New school year, new urgency to fight COVID-19

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A mom whose daughter tested positive shortly after classes began. Parents begging for testing and frustrated at the lack of availability. A school district on the verge of shutting down from an outbreak. 

As a pediatrician, congresswoman, and parent myself, I hear concerns like these on a daily basis. Parents are worried. The COVID-19 pandemic is surging in many states, and it’s coinciding with the return to school for students across the country. 

Cases among children accelerated with the start of school, according to a recent report from the American Academy of Pediatrics, with more than 250,000 new cases added in the first week of September. Over 5 million children have tested positive so far, and more than 460 have died. The data shows that the Delta variant is affecting children more than prior iterations of the virus, and we are still learning about some risks to children, including long COVID. 

This should set off fire alarms for policymakers at all levels of government, parents, and school administrators — about implications for the children themselves, and for their communities. 

Although our collective focus has been on vaccinations, they are currently only available for those 12 and older. There are other ways to keep children safe. And since at best we’ll have some elementary school children vaccinated by Halloween, let’s put politics aside and use all the other tools we have at our disposal now.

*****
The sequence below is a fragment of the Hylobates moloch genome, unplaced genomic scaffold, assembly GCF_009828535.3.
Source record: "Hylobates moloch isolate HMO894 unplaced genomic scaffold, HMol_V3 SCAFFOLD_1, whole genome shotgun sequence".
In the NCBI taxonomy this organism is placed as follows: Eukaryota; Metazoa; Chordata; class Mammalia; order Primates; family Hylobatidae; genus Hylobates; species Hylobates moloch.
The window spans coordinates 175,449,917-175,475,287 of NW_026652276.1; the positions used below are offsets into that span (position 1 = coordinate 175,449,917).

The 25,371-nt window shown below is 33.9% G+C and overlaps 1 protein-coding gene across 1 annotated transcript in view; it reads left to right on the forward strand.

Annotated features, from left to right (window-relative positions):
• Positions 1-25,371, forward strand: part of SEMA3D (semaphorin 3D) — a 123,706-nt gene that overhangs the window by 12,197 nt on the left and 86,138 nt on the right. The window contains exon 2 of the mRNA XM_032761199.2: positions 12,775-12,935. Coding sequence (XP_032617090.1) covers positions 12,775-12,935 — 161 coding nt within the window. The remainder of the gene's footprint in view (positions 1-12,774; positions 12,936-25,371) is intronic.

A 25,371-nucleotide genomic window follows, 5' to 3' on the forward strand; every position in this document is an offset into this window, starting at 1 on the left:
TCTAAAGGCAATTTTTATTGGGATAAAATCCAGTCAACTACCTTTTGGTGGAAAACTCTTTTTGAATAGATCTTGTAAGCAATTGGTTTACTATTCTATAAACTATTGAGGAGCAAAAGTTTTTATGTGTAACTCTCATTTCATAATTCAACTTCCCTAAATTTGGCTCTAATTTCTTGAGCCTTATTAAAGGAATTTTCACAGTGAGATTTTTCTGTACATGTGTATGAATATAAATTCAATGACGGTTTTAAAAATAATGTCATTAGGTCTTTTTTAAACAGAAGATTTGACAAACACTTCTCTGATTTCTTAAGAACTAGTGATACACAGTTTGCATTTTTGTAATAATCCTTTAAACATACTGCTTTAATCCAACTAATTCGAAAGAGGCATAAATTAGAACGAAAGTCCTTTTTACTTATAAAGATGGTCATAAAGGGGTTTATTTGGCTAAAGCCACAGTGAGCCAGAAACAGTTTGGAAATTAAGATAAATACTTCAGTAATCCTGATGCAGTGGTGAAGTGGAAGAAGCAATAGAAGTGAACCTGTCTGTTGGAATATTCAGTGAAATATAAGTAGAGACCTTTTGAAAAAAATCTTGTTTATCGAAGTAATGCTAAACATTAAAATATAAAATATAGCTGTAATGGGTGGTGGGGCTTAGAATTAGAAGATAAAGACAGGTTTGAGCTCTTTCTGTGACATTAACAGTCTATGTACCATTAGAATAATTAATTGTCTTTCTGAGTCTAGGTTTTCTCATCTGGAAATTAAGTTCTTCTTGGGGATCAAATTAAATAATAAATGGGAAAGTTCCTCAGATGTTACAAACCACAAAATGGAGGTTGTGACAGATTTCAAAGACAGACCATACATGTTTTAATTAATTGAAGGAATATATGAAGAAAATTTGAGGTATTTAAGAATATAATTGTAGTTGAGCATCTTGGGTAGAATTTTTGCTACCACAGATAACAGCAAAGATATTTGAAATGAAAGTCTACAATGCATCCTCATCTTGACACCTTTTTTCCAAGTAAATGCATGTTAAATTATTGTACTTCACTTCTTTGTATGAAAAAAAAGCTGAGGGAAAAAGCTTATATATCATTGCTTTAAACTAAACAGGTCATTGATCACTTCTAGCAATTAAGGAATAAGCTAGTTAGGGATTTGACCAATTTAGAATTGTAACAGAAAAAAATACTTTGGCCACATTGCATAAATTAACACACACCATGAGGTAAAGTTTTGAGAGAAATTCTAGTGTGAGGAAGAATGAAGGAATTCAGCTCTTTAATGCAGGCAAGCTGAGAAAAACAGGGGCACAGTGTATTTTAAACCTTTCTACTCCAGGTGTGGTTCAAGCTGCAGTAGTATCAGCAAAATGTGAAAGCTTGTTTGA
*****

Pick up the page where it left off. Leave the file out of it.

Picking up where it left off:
The science shows that the best way to keep our children and communities safe is through widespread vaccinations, mask use, good ventilation, and surveillance testing to keep infectious asymptomatic children and staff out of school. 

Unfortunately, there is continued resistance and a politicization of public health measures happening in school districts across the country. Some school boards and state legislatures are facing strong headwinds when trying to enact these commonsense measures. Some are actively opposing them!

As a member of Congress, I have pushed the Biden administration to update the public on its plans for rapid test procurement and distribution, so that more school districts have the ability to affordably administer rapid tests and slow the spread of the Delta variant, and whatever future iterations evolve. It’s essential that schools are able to take advantage of rapid testing as it becomes available, that the administration ensures there are abundant tests available at low or no cost, and that local officials be supportive of school testing programs.

This is how we keep our schools open, our children safely in school, and parents at work.

Older children should take the vaccine, which has been given to hundreds of millions of people and is safe and effective. I stand with the American Academy of Pediatrics in urging timely review of the safety and efficacy data submitted; and, if the data support the decision, quick emergency use authorization.  

Lags in vaccine authorization and rapid antigen test approvals are hampering our abilities to contain COVID. We must follow the science. And we must meet the moment with the urgency it deserves. Nominating and confirming an FDA commissioner to lead the agency during this unprecedented time would be a smart first step. Time is of the essence.

As a pediatrician by training, the immense challenges our health care providers, teachers, and parents face hits close to home. We owe it to them, and to our nation’s children, to get this right — right away. 

Rep. Kim Schrier, M.D. represents Washington’s 8th District.

Tags COVID-19 Kim Schrier rapid testing School Vaccination

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